Quinney, Richard 1934-
QUINNEY, Richard 1934-
PERSONAL: Born May 16, 1934, in Elkhorn, WI; son of Floyd and Alice (Holloway) Quinney; married Valerie Yow (a professor of history), 1958 (divorced, 1989); married Solveig Schavland, May 3, 1991; children: Laura, Anne. Education: Carroll College, B.S., 1956; Northwestern University, M.S., 1957; University of Wisconsin, Ph.D., 1962.
ADDRESSES: Home and office—345 Rolfe Rd., De Kalb, IL 60115-3149.
CAREER: St. Lawrence University, Canton, NY, instructor in anthropology and sociology, 1960-62; University of Kentucky, Lexington, assistant professor of sociology, 1962-65; New York University, New York, NY, associate professor, 1965-67, professor of sociology, 1967-72, on leave for research and writing at University of North Carolina, 1972-74; Brown University, Providence, RI, visiting professor, 1975-78, adjunct professor of sociology, 1978-83; Boston College, Chestnut Hill, MA, distinguished visiting professor, 1978-79, adjunct professor of sociology, 1980-83; Northern Illinois University, De Kalb, professor of sociology, 1983-97, professor emeritus, 1998—. Visiting professor, Brooklyn College and the Graduate Center of the City University of New York, 1974-75, and University of Wisconsin—Milwaukee, 1980. Has given numerous guest lectures. Has been research director and chairperson of numerous grants and studies. Has presented papers at numerous annual meetings; photography has been exhibited in North Carolina, New York, and Rhode Island.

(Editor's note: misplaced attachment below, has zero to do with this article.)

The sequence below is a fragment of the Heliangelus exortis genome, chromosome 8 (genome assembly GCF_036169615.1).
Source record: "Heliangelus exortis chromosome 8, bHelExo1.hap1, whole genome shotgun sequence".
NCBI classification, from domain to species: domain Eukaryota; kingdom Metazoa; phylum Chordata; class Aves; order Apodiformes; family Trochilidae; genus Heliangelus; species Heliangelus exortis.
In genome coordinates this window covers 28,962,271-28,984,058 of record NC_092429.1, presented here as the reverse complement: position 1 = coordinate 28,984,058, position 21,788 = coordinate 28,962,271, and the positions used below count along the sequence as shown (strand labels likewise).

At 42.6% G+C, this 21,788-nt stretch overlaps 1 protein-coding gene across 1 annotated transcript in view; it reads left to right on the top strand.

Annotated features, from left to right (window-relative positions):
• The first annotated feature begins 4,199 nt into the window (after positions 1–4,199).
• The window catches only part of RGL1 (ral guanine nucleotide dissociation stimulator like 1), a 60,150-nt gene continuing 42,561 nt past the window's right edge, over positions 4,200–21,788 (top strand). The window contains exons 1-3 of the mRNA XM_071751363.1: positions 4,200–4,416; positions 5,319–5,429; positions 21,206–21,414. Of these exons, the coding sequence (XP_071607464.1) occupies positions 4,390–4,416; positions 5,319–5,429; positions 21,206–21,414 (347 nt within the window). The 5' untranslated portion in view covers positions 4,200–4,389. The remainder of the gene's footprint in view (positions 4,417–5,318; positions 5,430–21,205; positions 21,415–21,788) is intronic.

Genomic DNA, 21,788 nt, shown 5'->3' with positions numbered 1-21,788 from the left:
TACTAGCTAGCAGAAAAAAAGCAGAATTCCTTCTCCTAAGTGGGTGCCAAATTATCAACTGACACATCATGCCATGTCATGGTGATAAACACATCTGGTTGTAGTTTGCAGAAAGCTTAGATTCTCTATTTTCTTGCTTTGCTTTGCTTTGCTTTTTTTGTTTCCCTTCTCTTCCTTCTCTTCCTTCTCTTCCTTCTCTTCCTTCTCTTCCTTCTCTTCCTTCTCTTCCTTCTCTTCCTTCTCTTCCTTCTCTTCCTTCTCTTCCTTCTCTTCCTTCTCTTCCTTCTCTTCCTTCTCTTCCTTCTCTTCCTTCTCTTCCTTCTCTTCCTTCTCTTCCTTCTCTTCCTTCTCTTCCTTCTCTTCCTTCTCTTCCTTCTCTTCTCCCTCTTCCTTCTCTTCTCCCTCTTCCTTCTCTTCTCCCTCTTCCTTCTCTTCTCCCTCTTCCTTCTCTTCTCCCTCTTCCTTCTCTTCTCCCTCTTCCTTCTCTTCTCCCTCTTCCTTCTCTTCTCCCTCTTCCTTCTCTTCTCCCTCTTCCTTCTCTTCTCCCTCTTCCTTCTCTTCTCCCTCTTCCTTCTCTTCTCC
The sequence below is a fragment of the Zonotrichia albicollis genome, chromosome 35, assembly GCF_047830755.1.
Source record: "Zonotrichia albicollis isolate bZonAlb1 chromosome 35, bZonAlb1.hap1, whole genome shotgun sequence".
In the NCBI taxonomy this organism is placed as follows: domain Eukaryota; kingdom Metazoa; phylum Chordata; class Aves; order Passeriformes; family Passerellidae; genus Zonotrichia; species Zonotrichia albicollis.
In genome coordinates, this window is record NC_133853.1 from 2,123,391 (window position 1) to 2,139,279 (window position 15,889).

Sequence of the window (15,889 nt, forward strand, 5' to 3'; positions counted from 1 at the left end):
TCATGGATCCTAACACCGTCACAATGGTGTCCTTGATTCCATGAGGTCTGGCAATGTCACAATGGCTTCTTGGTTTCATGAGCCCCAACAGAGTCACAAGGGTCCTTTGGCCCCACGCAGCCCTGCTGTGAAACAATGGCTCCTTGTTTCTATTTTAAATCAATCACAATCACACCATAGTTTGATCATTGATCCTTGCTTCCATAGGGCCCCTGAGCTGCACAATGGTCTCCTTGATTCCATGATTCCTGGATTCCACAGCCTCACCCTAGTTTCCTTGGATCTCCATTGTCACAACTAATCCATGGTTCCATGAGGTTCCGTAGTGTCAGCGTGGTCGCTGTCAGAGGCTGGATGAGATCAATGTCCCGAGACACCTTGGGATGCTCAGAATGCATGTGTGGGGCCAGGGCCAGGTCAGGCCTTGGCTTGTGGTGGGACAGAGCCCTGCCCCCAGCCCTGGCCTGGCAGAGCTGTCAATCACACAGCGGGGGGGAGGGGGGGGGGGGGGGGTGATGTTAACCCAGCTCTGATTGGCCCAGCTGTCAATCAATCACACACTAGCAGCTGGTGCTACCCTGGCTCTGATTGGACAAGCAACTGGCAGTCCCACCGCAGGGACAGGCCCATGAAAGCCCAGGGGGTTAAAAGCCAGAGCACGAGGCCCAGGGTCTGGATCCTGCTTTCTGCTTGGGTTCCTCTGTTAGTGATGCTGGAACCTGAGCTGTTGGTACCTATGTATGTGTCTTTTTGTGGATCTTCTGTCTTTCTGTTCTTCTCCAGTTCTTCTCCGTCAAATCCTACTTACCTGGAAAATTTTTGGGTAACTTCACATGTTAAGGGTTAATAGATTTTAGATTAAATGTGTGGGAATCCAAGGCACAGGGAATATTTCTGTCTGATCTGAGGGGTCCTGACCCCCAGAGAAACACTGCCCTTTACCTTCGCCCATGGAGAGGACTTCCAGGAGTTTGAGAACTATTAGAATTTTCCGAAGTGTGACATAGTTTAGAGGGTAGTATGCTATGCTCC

MEMBER: American Sociological Association (member of executive council of criminology section, 1972-74, chairperson, 1977-78; member of committee on committees, 1974-76), Society for the Study of Social Problems (chairperson of Crime and Juvenile Delinquency Division, 1975-77), American Academy of Religion, Midwest Sociological Society, Eastern Sociological Society, Rhode Island Historical Society, State Historical Society of Wisconsin.
Social and Cultural Profile of Lexington and Fayette County, Kentucky (pamphlet), City-County Planning Commission of Lexington and Fayette County, 1963.
(With Marshall Clinard) Criminal Behavior Systems: A Typology, Holt (New York, NY), 1967, 2nd edition, 1973.
(Editor) Crime and Justice in Society, Little, Brown (Boston, MA), 1969.
The Social Reality of Crime, Little, Brown (Boston, MA), 1970; Transaction (New Brunswick, NJ), 2001.
(With Marshall Clinard) The Problem of Crime, Dodd (New York, NY), 1970, 2nd edition (with John Wildeman) published as The Problem of Crime: A Critical Introduction to Criminology, Harper (New York, NY), 1977, also published as The Problem of Crime: A Peace and Social Justice Perspective, Mayfield (Mountain View, CA), 1991.
(Author of introduction) Nicholas M. Regush, The Drug Addiction Business: A Denunciation of the Dehumanizing Politics and Practices of the So-Called Experts, Dial (New York, NY), 1971.
Critique of Legal Order: Crime Control in Capitalist Society, Little, Brown (Boston, MA), 1974, new edition, with introduction by Randall G. Shelden, Transaction (New Brunswick, NJ), 2002.
(Editor) Criminal Justice in America: A Critical Understanding, Little, Brown (Boston, MA), 1974.
Criminology: Analysis and Critique of Crime in America, Little, Brown (Boston, MA), 1975, 2nd edition, 1979.
(Author of foreword) James A. Inciardi, Careers in Crime, Rand McNally (Chicago, IL), 1975.
Class, State, and Crime: On the Theory and Practice of Criminal Justice, Longman (New York, NY), 1977, 2nd edition, 1980.